Educators in her life inspired Waldorf to pursue special education

Monticello Middle School special education teacher Sarah Waldorf works with sixth-grader Qwinton Henderson on math classroom work. Waldorf has been teaching with the MCSD for three years now. She enjoys seeing her students progress from the start of the school year to the end. (Photo by Kim Brooks)
Panther Professionals
Kim Brooks
Express Editor

     Panther Professionals is a weekly series highlighting educators, administrators, staff and aides who are dedicated to the future of the Monticello Community School District.

     “My dad was a teacher, and I’ve been positively influenced by a lot of teachers in my life,” shared Sarah Waldorf, 5-8 special education teacher for the Monticello School District.

     Waldorf said she knew she always wanted to work with children.

     Originally from Elbow Lake, Minn., Waldorf said she grew up in a town even smaller than Monticello. Wanting to see what else was out there in the world, she visited Wartburg College in Waverly, Iowa, and liked the feel of the campus and community.

     “I wanted to get away and see more,” she said.

     Waldorf is in her third year teaching special education at Monticello Middle School. While her roster typically spans grades 5-8, she does not have any seventh graders on her list this school year.

     Waldorf works with special education students either one-on-one, in small groups, or supports those students in the general education classrooms.

     “I help those students meet their special education goals,” she said.

     Waldorf works with students with specific learning needs in reading, writing and math. She also provides behavioral support in the classrooms.

     “The idea is to provide support in the least restrictive environment,” she said. “We don’t want to pull (the students) out (of the classroom).”

     Waldorf explained several years ago, special education students were taught in separate classrooms outside of the general education classes. Now, they remain part of the classes with their peers.

     When Waldorf first started out with the district, she was working with Level 2 and 3 special education students. Now, she works across the spectrum with Levels 1-3.

     “It’s a nice change because it means I get to spend more time in the classrooms,” she said.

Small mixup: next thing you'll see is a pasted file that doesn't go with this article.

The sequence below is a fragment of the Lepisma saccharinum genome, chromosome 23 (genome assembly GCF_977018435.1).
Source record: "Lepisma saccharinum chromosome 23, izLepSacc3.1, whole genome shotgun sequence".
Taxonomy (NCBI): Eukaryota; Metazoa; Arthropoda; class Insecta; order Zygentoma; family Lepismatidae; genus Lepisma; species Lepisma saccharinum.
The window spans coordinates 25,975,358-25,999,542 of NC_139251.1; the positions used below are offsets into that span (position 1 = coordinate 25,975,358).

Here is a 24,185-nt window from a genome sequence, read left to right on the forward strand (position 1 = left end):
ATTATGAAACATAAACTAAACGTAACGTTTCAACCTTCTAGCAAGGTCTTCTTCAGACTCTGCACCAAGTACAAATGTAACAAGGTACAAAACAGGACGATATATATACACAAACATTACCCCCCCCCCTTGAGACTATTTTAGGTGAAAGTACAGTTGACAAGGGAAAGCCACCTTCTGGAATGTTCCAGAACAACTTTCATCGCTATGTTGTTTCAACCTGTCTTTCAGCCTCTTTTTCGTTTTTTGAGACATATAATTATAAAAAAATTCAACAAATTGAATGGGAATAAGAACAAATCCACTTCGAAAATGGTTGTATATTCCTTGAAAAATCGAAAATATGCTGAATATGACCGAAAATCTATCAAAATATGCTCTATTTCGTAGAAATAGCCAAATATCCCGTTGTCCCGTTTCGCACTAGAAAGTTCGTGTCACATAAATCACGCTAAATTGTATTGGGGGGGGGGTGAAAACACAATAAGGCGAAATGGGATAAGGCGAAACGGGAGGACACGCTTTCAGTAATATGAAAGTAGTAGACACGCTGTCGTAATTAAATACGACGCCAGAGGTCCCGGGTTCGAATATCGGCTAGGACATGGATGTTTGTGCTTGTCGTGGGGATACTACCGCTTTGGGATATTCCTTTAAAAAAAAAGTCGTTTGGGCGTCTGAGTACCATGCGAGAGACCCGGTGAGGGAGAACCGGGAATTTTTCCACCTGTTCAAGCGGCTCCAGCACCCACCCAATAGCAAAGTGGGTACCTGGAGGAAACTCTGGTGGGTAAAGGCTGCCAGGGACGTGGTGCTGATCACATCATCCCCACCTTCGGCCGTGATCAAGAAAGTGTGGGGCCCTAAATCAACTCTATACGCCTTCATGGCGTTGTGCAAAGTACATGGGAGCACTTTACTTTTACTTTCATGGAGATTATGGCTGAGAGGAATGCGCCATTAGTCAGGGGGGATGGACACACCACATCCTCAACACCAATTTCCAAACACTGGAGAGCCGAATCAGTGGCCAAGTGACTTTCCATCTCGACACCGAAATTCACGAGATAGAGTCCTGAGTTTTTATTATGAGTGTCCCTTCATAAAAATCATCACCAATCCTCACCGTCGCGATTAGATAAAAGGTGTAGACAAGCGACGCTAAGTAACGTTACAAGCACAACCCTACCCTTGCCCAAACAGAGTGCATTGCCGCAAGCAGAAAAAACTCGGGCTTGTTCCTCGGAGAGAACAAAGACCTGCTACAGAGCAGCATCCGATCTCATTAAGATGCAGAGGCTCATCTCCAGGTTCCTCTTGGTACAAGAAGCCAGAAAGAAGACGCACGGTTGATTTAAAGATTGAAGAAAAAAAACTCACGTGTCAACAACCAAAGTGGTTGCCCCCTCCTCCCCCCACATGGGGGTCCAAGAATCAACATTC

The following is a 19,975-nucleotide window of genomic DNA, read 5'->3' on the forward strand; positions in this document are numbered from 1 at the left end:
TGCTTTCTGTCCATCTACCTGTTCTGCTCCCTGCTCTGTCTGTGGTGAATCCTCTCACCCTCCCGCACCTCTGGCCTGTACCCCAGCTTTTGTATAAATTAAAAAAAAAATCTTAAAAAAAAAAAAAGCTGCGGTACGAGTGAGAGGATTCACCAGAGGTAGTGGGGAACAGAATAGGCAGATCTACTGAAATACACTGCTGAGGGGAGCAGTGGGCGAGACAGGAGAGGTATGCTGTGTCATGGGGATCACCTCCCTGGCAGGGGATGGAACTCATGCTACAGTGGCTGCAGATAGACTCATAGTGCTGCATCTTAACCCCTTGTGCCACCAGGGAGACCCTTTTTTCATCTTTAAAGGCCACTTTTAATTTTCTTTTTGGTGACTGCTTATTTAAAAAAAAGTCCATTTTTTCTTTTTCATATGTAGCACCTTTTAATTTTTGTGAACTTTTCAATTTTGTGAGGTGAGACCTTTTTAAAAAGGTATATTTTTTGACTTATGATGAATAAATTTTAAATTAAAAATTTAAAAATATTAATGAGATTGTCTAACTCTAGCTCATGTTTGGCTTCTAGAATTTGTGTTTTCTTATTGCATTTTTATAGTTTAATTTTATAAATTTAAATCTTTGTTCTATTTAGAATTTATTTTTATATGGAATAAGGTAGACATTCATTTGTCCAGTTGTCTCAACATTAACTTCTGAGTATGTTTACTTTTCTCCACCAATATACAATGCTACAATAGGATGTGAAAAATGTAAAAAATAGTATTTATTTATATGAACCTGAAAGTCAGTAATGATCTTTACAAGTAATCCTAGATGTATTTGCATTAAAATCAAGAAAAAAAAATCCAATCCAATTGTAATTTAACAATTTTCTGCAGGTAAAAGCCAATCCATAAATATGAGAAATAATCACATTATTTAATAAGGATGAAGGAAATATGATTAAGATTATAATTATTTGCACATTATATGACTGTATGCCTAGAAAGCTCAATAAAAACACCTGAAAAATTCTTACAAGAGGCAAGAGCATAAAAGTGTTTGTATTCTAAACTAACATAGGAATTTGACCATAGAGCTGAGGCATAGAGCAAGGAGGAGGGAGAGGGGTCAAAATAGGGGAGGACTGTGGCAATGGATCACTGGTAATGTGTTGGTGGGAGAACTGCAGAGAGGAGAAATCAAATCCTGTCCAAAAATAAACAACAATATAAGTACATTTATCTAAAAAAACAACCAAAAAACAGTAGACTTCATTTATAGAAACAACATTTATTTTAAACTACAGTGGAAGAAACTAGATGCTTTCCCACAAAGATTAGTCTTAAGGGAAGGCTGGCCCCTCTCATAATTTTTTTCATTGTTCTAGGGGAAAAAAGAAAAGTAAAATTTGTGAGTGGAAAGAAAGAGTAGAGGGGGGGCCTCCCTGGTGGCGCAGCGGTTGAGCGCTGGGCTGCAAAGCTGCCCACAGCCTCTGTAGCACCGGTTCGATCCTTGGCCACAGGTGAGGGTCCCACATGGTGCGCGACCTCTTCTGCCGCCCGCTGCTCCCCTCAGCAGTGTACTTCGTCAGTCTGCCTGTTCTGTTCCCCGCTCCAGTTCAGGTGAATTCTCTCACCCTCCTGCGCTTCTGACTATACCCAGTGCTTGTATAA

Serving just eight students this school year, Waldorf said she’s able to establish and build rapports with those students.

     “It allows for a lot of increased opportunities,” she said. “You get the opportunity to get to know them and their families.”

     She also works with those students throughout their middle school years, rather than just one year.

     “You see their progress,” she said.

     Monticello Middle School has three special education teachers. Waldorf said working for a close, tight-knit school district like MCSD allows everyone to get to know his/her co-workers and students.

     “You get to know a lot of people,” she said. “It’s all about the relationships you build.”

     Prior to coming to MCSD, Waldorf taught K-6 special education for a year at the Dunkerton School District. She received her bachelor’s degree in elementary education at Wartburg. She has two endorsements in K-8 special education and K-12 special education. Waldorf is working on her master’s degree from Morningside College (online) in special education.

     “This will just open the door for other opportunities in education,” said Waldorf of furthering her education.

     To gain even more experience, Waldorf spent time in New York City interning throughout a summer at an inner city elementary school.

     “I loved it,” she said of the experience. “I saw the benefits of a big and small (school) district.”

     Similarly, Waldorf said the ELL (English Language Learners) program is seen at both the NYC school and the MCSD.

     “Both districts are working to meet the same needs,” she said.

     When it comes to staying up on the latest and greatest in education, Waldorf said the MCSD is on track.

     “When I was at Dunkerton, we knew about Standards Referenced Reporting,” she said, “but we weren’t using it yet. It was piloted here (in Monticello). We seem to be on the forefront here.”

     Waldorf and her husband live in Monticello, raising their 1-year-old son. They spend a lot of time together as a family, and visit extended family in the area as well.

     “We have a lot of nieces’ and nephews’ activities,” she said.

     For herself, Waldorf takes the time to enjoy reading.



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